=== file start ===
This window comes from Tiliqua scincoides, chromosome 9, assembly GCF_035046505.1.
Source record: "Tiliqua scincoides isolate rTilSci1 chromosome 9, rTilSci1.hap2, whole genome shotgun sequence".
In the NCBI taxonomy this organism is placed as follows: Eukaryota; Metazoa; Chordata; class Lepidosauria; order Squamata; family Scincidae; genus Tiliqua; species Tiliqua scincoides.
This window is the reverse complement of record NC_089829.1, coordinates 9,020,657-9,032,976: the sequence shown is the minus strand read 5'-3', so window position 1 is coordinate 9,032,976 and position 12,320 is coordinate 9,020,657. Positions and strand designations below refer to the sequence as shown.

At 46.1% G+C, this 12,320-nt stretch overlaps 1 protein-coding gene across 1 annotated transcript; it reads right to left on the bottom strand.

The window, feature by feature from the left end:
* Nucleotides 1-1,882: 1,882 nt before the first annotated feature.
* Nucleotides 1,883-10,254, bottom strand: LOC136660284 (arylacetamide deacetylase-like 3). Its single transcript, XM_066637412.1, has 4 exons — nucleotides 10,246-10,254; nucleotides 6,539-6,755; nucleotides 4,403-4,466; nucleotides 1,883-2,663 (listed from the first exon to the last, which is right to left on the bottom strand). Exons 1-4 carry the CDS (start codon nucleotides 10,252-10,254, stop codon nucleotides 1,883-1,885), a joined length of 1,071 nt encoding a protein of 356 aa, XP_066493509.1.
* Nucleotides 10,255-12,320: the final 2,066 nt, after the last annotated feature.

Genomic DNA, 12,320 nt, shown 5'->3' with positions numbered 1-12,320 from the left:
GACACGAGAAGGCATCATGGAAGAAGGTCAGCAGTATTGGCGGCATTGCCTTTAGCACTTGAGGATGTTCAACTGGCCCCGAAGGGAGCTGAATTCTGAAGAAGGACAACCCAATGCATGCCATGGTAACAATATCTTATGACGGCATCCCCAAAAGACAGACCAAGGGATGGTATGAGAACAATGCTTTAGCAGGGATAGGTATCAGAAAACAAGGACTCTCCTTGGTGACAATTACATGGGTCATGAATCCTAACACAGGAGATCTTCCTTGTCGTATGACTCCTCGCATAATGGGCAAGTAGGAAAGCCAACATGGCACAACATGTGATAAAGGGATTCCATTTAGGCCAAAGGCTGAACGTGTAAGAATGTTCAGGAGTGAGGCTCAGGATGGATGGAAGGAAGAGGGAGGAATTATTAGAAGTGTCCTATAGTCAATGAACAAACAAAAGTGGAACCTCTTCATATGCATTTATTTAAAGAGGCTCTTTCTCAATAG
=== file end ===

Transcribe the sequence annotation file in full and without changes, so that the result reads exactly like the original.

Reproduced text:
This window comes from Tiliqua scincoides, chromosome 9, assembly GCF_035046505.1.
Source record: "Tiliqua scincoides isolate rTilSci1 chromosome 9, rTilSci1.hap2, whole genome shotgun sequence".
In the NCBI taxonomy this organism is placed as follows: Eukaryota; Metazoa; Chordata; class Lepidosauria; order Squamata; family Scincidae; genus Tiliqua; species Tiliqua scincoides.
This window is the reverse complement of record NC_089829.1, coordinates 9,020,657-9,032,976: the sequence shown is the minus strand read 5'-3', so window position 1 is coordinate 9,032,976 and position 12,320 is coordinate 9,020,657. Positions and strand designations below refer to the sequence as shown.

At 46.1% G+C, this 12,320-nt stretch overlaps 1 protein-coding gene across 1 annotated transcript; it reads right to left on the bottom strand.

The window, feature by feature from the left end:
* Nucleotides 1-1,882: 1,882 nt before the first annotated feature.
* Nucleotides 1,883-10,254, bottom strand: LOC136660284 (arylacetamide deacetylase-like 3). Its single transcript, XM_066637412.1, has 4 exons — nucleotides 10,246-10,254; nucleotides 6,539-6,755; nucleotides 4,403-4,466; nucleotides 1,883-2,663 (listed from the first exon to the last, which is right to left on the bottom strand). Exons 1-4 carry the CDS (start codon nucleotides 10,252-10,254, stop codon nucleotides 1,883-1,885), a joined length of 1,071 nt encoding a protein of 356 aa, XP_066493509.1.
* Nucleotides 10,255-12,320: the final 2,066 nt, after the last annotated feature.

Genomic DNA, 12,320 nt, shown 5'->3' with positions numbered 1-12,320 from the left:
GACACGAGAAGGCATCATGGAAGAAGGTCAGCAGTATTGGCGGCATTGCCTTTAGCACTTGAGGATGTTCAACTGGCCCCGAAGGGAGCTGAATTCTGAAGAAGGACAACCCAATGCATGCCATGGTAACAATATCTTATGACGGCATCCCCAAAAGACAGACCAAGGGATGGTATGAGAACAATGCTTTAGCAGGGATAGGTATCAGAAAACAAGGACTCTCCTTGGTGACAATTACATGGGTCATGAATCCTAACACAGGAGATCTTCCTTGTCGTATGACTCCTCGCATAATGGGCAAGTAGGAAAGCCAACATGGCACAACATGTGATAAAGGGATTCCATTTAGGCCAAAGGCTGAACGTGTAAGAATGTTCAGGAGTGAGGCTCAGGATGGATGGAAGGAAGAGGGAGGAATTATTAGAAGTGTCCTATAGTCAATGAACAAACAAAAGTGGAACCTCTTCATATGCATTTATTTAAAGAGGCTCTTTCTCAATAG